Based on the insights drawn from the fieldwork, we suggest a strategy to help the farmers earn remunerative prices. The central argument is that mandis can be strengthened to generate favourable outcomes for farmers, if farmer-oriented entities play dominant roles in them.

Social Entrepreneurship Journeys in Agriculture

Farming Futures: Emerging Social Enterprises in India edited by Ajit Kanitkar and C Shambu Prasad, 2019; pp 532, ` 795 (paperback).

The (Repealed) Union Contract Farming Act, 2020

The rationale and the implications of the now repealed Union Contract Farming Act of 2020 and its implications for farmers is the focus of this article. It highlights some major lacunae in it from a design and small farmer perspective informed by experience of contract farming in India. The article argues for better provisions to protect smallholder interests and the need to leverage contract farming for their development.

Are Subsidies Trade-distortionary?

To benefit the farmers green box subsidies may be given.

Karnataka’s ‘Surya Raitha’ Experiment

Solar-powered irrigation has expanded in India at an unprecedented pace—the number of solar irrigation pumps—from less than 4,000 in 2012 to more than 2,50,000 by 2019. It has been argued that besides giving farmers an additional and reliable source of income, grid-connected SIPs also incentivise efficient energy and water use—critical for sustaining groundwater irrigation. The Surya Raitha scheme was the country’s first, state-driven initiative for solarisation of agriculture feeders by replacing subsidy-guzzling, inefficient electric pumps with energy-efficient, net-metered SIPs. An early appraisal of Surya Raitha lauded the scheme as a smart initiative and argued that it could set an example for promoting solar power as a remunerative crop. However, the scheme was eventually executed as a single feeder pilot with some design changes in Nalahalli panchayat from 2015–18. The authors visited the pilot in 2017–18 and 2018–19 to assess if it had delivered the promises of Surya Raitha scheme. The results are a mixed bag and offer important lessons for implementation and scaling out of component C of the Government of India’s Pradhan Mantri Kisan Urja Suraksha evam Utthaan Mahabhiyan policy.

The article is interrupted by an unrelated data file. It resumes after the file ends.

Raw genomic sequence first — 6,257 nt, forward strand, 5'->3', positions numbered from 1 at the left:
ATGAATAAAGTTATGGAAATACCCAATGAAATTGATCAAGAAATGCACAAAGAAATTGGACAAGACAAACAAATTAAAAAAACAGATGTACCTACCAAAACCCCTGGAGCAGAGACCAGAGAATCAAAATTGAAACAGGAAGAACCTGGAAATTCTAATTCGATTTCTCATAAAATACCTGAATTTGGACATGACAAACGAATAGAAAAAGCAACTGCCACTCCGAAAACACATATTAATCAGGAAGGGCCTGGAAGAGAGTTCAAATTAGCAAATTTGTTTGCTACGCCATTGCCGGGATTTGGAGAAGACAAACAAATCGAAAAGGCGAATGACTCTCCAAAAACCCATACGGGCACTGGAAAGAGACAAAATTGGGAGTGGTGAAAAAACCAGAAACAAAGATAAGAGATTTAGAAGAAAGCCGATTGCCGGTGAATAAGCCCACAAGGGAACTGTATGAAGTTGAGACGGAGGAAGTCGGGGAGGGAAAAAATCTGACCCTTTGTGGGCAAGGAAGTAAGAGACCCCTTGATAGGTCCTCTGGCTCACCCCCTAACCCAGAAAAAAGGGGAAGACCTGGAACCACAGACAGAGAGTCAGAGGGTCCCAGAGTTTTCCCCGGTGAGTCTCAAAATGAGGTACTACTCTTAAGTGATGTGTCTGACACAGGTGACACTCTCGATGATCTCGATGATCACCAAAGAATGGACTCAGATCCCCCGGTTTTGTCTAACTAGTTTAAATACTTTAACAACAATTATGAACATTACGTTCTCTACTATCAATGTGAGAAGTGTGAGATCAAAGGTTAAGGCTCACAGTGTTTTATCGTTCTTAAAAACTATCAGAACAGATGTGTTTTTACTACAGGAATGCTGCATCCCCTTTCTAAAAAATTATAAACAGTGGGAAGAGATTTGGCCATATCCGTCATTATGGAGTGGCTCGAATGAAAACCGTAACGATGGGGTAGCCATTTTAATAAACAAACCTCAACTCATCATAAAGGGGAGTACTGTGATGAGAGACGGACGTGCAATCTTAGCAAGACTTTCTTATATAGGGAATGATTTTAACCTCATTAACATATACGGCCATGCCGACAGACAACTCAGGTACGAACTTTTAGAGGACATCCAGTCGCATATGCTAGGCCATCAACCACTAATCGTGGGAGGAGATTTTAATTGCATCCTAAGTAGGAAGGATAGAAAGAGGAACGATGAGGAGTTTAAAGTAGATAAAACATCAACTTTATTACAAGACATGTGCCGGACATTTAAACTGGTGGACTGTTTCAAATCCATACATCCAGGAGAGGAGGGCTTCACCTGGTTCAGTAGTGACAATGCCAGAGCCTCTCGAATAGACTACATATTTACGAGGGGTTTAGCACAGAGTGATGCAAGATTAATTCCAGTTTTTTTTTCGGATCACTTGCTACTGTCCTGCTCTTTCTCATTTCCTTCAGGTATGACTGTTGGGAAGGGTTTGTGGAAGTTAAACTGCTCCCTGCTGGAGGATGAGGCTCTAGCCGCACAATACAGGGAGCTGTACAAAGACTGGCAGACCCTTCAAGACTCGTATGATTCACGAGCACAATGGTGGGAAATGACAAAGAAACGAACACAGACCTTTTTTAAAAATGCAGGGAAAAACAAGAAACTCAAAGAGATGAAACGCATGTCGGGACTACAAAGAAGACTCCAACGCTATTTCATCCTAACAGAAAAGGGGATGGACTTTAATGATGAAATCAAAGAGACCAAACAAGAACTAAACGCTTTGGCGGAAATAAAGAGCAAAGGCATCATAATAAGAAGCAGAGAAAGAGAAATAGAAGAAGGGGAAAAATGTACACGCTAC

Impending Water Crisis in India

Emerging Water Insecurity in India: Lessons from an Agriculturally Advanced State by Ranjit Singh Ghuman and Rajeev Sharma, Newcastle upon Tyne, UK: Cambridge Scholars Publishing, 2018; pp xxvi + 298, price not indicated .

Pesticide Poisoning in India

Across the world, studies show rising numbers in pesticide poisonings. Pesticide poisoning is a big problem in India. Due to various challenges, the data on pesticide poisoning compiled by the National Crime Records Bureau is not comprehensive. There is a direct linkage between intensive pesticide usage and poisoning. Pesticide poisoning—a growing public health issue—is ignored by the medical community, police, agriculture departments, and other regulatory authorities.

Pages

Back to Top